SAN MATEO (06/05/2000) - The security community often likes to think in terms of black and white. When someone posts an advisory recounting a security vulnerability, everybody goes out and fixes it, and then goes back to business.
Of course, reality is rather grayer. Take, for example, the recent announcement of a handful of semirelated vulnerabilities in Microsoft Corp.'s Internet Information Server (IIS) that looked fairly straightforward. Peering between the lines, however, makes for more interesting reading.
The timing of these vulnerabilities helped trip us up. On January 26, an advisory was posted to the Cerberus Information Systems Advisories page, at www.cerberus-infosec.co.uk/advisories.shtml. The advisory described the transmission of a malformed URL to an IIS server that -- if the URL was padded with 250 spaces -- would trick a built-in ISAPI (Internet Serve API) DLL called webhits into serving up any file on the Web root partition. (Yes, the entire partition, not just files under Web root.)Because webhits is a component of Microsoft Index Server, this was hailed in the media as the first major exploit of Windows 2000 (which has Index Server built in and hit the market right around the time of the advisory). No one seemed to notice that Index Server had been around since Option Pack 1, but it was a pretty ugly vulnerability nevertheless, so no one complained.
About a month later, Microsoft announced a fix for this problem in the first of a series of responses to webhits issues. OK, problem solved, right?
On March 30, Cerberus released the advisory Strike Three, and stated that it had found another problem with webhits. But don't get lost yet -- between the previous advisory and this one, Cerberus released several others.
The Strike Three post demonstrated another variation on webhits that didn't require counting out 250 spaces to make it work; this required only one space, embedded precisely within a request for a nonexistent .htw file on the server.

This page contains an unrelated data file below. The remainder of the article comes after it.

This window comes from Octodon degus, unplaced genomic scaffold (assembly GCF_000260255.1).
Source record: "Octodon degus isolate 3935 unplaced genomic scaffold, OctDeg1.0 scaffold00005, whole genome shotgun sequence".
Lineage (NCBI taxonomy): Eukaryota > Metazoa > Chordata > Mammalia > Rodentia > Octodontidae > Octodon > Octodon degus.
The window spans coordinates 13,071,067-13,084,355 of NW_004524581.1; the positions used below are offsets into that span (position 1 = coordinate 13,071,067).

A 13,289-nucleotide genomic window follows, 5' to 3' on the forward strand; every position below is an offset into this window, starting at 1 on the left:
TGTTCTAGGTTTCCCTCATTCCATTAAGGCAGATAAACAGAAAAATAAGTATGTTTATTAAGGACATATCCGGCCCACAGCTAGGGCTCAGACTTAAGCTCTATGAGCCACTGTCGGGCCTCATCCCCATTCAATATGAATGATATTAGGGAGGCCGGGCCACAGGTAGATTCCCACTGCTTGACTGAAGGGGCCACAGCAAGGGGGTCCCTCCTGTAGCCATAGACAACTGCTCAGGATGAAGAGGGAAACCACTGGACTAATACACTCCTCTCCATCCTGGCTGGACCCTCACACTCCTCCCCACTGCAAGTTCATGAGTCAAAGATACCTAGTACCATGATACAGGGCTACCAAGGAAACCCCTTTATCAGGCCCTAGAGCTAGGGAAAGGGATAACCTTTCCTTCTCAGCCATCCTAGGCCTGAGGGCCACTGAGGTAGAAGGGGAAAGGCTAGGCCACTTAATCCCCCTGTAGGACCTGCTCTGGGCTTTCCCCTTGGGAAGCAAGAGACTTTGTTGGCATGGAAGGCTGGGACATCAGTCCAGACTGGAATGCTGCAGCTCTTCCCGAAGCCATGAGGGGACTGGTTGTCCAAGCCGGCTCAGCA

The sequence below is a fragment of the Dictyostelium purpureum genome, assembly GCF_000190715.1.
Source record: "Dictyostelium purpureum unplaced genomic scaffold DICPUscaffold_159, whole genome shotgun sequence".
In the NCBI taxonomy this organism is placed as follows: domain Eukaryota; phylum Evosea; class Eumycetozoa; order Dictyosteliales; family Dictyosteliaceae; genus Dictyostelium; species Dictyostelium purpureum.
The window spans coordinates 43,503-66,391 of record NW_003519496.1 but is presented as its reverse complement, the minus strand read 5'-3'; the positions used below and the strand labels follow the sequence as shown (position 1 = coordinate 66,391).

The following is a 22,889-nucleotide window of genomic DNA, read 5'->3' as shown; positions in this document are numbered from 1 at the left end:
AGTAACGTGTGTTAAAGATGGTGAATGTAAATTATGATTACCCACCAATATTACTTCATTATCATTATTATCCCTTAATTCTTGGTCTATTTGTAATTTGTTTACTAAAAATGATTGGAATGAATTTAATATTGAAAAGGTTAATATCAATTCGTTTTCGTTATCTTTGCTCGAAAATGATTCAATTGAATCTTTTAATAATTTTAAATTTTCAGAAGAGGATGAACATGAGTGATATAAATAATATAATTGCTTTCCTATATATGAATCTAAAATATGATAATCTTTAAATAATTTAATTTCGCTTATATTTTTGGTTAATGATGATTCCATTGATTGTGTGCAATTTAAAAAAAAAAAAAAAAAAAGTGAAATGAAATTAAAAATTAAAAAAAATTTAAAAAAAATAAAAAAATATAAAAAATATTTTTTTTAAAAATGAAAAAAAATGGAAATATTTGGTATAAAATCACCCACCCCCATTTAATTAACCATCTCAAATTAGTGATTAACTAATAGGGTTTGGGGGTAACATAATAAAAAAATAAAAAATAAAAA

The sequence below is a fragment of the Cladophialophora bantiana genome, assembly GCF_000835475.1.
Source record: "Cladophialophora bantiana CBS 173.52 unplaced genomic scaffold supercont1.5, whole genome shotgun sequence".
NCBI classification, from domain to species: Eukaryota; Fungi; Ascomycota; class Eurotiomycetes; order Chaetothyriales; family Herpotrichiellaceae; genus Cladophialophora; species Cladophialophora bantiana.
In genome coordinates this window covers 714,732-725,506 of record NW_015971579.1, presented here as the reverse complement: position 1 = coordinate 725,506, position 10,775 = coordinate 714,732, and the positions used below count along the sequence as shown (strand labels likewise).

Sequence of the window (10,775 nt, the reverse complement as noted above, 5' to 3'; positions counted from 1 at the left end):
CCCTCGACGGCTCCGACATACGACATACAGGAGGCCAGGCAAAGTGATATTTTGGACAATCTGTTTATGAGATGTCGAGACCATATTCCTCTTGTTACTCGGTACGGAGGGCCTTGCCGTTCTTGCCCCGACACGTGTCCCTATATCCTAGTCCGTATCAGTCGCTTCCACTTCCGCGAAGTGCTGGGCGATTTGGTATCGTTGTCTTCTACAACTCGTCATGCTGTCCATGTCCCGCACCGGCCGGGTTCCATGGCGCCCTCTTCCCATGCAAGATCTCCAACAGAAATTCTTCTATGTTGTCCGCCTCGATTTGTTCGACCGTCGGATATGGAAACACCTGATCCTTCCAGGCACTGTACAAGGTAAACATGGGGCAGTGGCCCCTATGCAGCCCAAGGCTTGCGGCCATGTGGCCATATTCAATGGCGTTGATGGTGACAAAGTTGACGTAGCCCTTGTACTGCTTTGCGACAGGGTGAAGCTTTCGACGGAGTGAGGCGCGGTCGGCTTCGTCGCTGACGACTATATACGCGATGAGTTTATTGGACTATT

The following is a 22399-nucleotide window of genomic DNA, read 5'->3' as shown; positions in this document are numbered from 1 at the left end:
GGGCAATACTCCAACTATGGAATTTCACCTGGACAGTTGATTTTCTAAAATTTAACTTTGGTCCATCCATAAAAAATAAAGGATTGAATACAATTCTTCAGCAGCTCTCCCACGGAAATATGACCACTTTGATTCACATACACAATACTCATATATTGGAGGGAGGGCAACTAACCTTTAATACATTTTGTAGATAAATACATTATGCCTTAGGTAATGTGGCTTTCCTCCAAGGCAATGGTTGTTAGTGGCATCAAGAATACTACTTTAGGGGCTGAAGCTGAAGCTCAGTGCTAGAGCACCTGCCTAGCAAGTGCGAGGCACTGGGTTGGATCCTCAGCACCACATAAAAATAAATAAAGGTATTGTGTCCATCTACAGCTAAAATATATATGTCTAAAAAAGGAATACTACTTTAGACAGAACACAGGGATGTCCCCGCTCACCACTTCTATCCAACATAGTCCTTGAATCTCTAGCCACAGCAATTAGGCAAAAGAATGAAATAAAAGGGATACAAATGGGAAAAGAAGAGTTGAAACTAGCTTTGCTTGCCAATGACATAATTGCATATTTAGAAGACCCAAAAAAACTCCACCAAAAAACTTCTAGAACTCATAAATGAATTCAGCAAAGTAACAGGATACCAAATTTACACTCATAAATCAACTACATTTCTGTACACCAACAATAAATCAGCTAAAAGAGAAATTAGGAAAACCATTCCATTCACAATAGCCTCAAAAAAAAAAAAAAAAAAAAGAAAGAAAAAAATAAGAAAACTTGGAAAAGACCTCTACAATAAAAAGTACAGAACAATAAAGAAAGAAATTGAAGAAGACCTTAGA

This variant worked on IIS 4 servers that had received the first fix.
The interesting part here is that as we read the Cerberus advisory, we found no mention of the capability to read any file type on the Web root partition, which we learned from our testing is indeed possible with this exploit. The advisory mentions only that you can read the text of the source code of ASP (Active Server Pages) and ASA (Active Server Application) files. Microsoft acknowledged this capability of reading any file in its updated bulletin with the new patch for webhits (see www.microsoft.com/technet/security/bulletin/ms00-006.asp).
The severity of this vulnerability was also probably further downplayed by the fact that it allowed only read access to files, not the coup-de-grace capability of executing arbitrary commands such as the old iishack and mdac/rds issues. We know this for a fact, because IT shops run by our colleagues who diligently patched their systems with Service Pack 6a glossed right over these fixes -- until someone showed them that read access is pretty bad, too.
It turns out that cleartext passwords are often contained within files on publicly accessible Web servers. Yes, we know what you're thinking -- use webhits to dump \winnt\repair\sam._ and grab the keys to the kingdom. However, our testing indicated that access to sam._ is denied by standard Windows NTFS (NT File System) permissions even for this attack (although Microsoft's bulletin states files can be read "regardless of permissions"). If you're running your Web server on FAT (the file allocation table, which proceeded NTFS), well, good luck -- we didn't test what happens in that case. There are so many other security-related problems that arise from running IIS on FAT that you should have your knuckles rapped anyway. Smart shops also put the Web root on different logical drives, so that shenanigans such as this can't jump partitions to get at system files.
Of course, the sophisticated hacker knows that the application layer is becoming the biggest door to walk through nowadays, not lower-level network or operating system holes that almost everyone has patched by now. Cerberus' post wisely points out that files such as global.asa (right there under Web root, usually) can contain just as many keys to the kingdom. And don't forget good ol' ASP scripts for a source of passwords and business logic. We've seen such goodies as SQL system administrator passwords, mailbot account passwords, site administration passwords, and a host of others in real-world ASP and ASA files.
Cerberus has posted good information in their advisories on unmapping HTW files from webhits.dll, and Microsoft has released a patch. In the meantime, keep your eyes on the Cerberus advisories page, and try its free Internet Scanner with an updatable signatures DLL. It will tell you in a few seconds if any of these problems exist on your site. Are you keeping dirty laundry in exposed Active Server files? Let us know at firstname.lastname@example.org.
Stuart McClure is president/CTO and Joel Scambray is a managing principal at security consultant Foundstone (www.foundstone.com). Their best-selling book, Hacking Exposed, has sold more than 100,000 copies in six months.